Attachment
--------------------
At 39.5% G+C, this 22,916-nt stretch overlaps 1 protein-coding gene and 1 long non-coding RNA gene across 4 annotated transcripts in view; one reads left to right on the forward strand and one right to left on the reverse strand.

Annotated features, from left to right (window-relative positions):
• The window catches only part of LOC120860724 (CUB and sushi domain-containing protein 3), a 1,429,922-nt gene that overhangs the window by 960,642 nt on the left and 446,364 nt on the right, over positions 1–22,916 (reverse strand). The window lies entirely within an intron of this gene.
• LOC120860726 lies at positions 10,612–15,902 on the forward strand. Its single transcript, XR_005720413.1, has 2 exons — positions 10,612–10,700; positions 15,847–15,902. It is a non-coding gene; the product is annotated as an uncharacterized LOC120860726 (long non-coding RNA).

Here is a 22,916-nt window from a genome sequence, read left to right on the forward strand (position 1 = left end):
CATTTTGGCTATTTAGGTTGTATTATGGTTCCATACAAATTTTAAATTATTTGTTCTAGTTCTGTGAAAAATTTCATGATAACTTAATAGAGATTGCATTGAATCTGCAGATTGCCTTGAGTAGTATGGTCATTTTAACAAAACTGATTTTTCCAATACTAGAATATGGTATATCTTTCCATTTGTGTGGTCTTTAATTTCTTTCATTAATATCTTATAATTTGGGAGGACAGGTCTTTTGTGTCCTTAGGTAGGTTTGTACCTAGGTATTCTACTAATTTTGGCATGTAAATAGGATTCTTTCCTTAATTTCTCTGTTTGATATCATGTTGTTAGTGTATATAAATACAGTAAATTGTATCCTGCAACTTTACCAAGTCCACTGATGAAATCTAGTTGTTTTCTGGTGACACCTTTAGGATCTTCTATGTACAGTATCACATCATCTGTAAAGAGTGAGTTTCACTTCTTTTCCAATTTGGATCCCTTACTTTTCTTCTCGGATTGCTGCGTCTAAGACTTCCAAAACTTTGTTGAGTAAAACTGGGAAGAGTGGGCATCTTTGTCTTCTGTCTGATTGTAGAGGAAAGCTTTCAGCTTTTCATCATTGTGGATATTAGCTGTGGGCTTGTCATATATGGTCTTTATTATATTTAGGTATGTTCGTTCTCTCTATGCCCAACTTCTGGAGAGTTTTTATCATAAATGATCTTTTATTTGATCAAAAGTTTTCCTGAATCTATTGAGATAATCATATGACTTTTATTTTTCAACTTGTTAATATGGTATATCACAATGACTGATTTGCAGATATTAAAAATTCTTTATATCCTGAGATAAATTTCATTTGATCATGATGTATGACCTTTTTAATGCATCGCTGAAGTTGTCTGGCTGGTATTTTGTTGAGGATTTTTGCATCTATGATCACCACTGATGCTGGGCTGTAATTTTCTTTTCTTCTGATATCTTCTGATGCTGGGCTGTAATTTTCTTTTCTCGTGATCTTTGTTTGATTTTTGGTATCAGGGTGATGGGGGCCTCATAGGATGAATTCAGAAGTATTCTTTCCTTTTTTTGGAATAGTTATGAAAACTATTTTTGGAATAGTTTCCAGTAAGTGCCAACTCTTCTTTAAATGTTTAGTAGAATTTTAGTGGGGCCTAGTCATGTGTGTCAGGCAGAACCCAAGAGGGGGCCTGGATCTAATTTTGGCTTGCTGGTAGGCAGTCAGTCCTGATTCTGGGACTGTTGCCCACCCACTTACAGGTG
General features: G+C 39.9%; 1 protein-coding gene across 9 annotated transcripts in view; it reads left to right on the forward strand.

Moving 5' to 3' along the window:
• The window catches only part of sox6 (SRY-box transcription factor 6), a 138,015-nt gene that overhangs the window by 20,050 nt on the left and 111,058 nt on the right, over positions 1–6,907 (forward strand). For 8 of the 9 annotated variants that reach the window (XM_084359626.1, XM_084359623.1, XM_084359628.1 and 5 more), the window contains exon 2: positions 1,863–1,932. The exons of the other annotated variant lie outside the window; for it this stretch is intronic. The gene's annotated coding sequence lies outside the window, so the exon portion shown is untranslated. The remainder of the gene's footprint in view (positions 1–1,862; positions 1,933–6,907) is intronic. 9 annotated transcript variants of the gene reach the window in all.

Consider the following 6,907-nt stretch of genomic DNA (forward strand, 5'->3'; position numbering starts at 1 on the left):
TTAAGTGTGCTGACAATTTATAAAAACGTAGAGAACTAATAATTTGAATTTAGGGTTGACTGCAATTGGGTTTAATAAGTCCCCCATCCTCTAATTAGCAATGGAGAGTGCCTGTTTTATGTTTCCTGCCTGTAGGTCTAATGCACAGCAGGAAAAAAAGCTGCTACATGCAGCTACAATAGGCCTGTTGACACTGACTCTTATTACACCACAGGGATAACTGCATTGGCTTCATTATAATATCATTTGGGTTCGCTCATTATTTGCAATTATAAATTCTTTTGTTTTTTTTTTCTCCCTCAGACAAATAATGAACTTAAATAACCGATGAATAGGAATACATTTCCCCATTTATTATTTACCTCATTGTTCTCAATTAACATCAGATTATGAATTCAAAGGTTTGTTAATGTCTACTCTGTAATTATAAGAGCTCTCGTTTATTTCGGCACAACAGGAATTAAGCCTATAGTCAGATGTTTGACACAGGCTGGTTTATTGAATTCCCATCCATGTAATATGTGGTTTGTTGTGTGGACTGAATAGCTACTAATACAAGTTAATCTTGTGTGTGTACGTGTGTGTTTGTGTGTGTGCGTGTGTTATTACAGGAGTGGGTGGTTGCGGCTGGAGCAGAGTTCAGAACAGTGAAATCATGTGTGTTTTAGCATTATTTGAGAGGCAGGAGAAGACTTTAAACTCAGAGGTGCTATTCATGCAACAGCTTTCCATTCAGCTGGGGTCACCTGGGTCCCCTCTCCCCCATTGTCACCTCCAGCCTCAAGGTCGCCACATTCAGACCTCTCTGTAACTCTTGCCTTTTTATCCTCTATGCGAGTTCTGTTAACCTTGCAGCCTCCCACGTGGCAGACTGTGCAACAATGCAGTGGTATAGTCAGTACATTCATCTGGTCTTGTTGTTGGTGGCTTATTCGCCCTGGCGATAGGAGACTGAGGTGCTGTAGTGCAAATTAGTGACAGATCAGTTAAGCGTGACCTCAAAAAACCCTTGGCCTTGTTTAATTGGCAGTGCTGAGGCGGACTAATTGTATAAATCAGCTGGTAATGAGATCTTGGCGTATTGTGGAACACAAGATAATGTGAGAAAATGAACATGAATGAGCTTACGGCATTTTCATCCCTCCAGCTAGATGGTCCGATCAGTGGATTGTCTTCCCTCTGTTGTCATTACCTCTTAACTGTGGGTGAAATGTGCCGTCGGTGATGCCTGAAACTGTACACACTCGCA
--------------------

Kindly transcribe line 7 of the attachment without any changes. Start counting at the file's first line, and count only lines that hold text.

General features: G+C 39.9%; 1 protein-coding gene across 9 annotated transcripts in view; it reads left to right on the forward strand.